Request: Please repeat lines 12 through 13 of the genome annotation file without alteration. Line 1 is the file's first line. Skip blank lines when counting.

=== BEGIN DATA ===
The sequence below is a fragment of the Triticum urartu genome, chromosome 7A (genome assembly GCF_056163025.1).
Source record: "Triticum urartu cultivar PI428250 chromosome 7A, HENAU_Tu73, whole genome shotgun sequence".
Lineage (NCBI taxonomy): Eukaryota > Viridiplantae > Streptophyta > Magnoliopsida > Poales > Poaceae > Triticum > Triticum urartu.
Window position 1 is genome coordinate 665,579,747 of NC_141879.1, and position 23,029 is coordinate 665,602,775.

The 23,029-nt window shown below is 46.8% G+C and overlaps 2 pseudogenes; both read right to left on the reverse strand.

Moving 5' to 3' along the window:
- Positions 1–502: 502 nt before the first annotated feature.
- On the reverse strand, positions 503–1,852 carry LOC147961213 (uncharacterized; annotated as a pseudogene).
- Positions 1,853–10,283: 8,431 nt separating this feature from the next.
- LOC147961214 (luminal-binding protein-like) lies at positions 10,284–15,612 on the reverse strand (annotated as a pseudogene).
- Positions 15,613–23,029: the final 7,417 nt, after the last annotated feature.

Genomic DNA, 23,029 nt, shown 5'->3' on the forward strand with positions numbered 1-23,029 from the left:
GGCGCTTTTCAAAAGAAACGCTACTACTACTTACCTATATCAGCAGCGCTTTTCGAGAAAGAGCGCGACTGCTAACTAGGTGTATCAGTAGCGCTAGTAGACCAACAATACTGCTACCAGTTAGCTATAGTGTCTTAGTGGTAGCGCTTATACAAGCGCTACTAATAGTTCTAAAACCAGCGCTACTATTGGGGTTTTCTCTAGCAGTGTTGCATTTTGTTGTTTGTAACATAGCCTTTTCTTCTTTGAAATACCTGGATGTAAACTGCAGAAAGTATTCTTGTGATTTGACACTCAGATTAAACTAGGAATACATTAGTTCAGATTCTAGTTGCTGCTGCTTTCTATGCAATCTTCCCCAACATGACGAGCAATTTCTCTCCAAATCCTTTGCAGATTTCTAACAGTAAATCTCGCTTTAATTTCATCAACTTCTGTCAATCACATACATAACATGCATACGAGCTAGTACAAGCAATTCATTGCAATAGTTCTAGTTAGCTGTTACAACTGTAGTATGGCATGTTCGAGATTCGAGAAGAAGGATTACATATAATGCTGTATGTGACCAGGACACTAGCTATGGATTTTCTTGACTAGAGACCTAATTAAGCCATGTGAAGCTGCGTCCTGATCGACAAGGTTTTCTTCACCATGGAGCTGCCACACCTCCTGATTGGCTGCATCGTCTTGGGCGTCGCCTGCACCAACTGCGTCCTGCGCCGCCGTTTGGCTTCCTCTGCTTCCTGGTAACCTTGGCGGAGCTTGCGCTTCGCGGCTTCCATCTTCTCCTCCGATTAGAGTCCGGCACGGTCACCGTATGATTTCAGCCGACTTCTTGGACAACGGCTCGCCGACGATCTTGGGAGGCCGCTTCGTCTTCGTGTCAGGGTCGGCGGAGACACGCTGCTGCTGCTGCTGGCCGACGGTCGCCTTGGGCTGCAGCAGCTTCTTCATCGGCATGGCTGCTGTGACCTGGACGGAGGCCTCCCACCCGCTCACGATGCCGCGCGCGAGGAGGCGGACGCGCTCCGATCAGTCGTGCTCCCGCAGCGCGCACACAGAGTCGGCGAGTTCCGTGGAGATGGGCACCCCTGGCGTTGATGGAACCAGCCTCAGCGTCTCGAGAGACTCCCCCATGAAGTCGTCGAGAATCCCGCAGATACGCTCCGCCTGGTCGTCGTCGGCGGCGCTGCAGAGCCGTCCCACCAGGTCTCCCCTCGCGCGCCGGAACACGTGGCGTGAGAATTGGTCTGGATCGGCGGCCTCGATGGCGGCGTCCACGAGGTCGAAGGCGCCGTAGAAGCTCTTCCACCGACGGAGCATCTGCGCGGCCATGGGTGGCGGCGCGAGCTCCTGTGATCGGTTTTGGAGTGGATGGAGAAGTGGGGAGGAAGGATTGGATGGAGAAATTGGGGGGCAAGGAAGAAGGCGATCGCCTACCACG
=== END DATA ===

Genomic DNA, 23,029 nt, shown 5'->3' on the forward strand with positions numbered 1-23,029 from the left:
GGCGCTTTTCAAAAGAAACGCTACTACTACTTACCTATATCAGCAGCGCTTTTCGAGAAAGAGCGCGACTGCTAACTAGGTGTATCAGTAGCGCTAGTAGACCAACAATACTGCTACCAGTTAGCTATAGTGTCTTAGTGGTAGCGCTTATACAAGCGCTACTAATAGTTCTAAAACCAGCGCTACTATTGGGGTTTTCTCTAGCAGTGTTGCATTTTGTTGTTTGTAACATAGCCTTTTCTTCTTTGAAATACCTGGATGTAAACTGCAGAAAGTATTCTTGTGATTTGACACTCAGATTAAACTAGGAATACATTAGTTCAGATTCTAGTTGCTGCTGCTTTCTATGCAATCTTCCCCAACATGACGAGCAATTTCTCTCCAAATCCTTTGCAGATTTCTAACAGTAAATCTCGCTTTAATTTCATCAACTTCTGTCAATCACATACATAACATGCATACGAGCTAGTACAAGCAATTCATTGCAATAGTTCTAGTTAGCTGTTACAACTGTAGTATGGCATGTTCGAGATTCGAGAAGAAGGATTACATATAATGCTGTATGTGACCAGGACACTAGCTATGGATTTTCTTGACTAGAGACCTAATTAAGCCATGTGAAGCTGCGTCCTGATCGACAAGGTTTTCTTCACCATGGAGCTGCCACACCTCCTGATTGGCTGCATCGTCTTGGGCGTCGCCTGCACCAACTGCGTCCTGCGCCGCCGTTTGGCTTCCTCTGCTTCCTGGTAACCTTGGCGGAGCTTGCGCTTCGCGGCTTCCATCTTCTCCTCCGATTAGAGTCCGGCACGGTCACCGTATGATTTCAGCCGACTTCTTGGACAACGGCTCGCCGACGATCTTGGGAGGCCGCTTCGTCTTCGTGTCAGGGTCGGCGGAGACACGCTGCTGCTGCTGCTGGCCGACGGTCGCCTTGGGCTGCAGCAGCTTCTTCATCGGCATGGCTGCTGTGACCTGGACGGAGGCCTCCCACCCGCTCACGATGCCGCGCGCGAGGAGGCGGACGCGCTCCGATCAGTCGTGCTCCCGCAGCGCGCACACAGAGTCGGCGAGTTCCGTGGAGATGGGCACCCCTGGCGTTGATGGAACCAGCCTCAGCGTCTCGAGAGACTCCCCCATGAAGTCGTCGAGAATCCCGCAGATACGCTCCGCCTGGTCGTCGTCGGCGGCGCTGCAGAGCCGTCCCACCAGGTCTCCCCTCGCGCGCCGGAACACGTGGCGTGAGAATTGGTCTGGATCGGCGGCCTCGATGGCGGCGTCCACGAGGTCGAAGGCGCCGTAGAAGCTCTTCCACCGACGGAGCATCTGCGCGGCCATGGGTGGCGGCGCGAGCTCCTGTGATCGGTTTTGGAGTGGATGGAGAAGTGGGGAGGAAGGATTGGATGGAGAAATTGGGGGGCAAGGAAGAAGGCGATCGCCTACCACG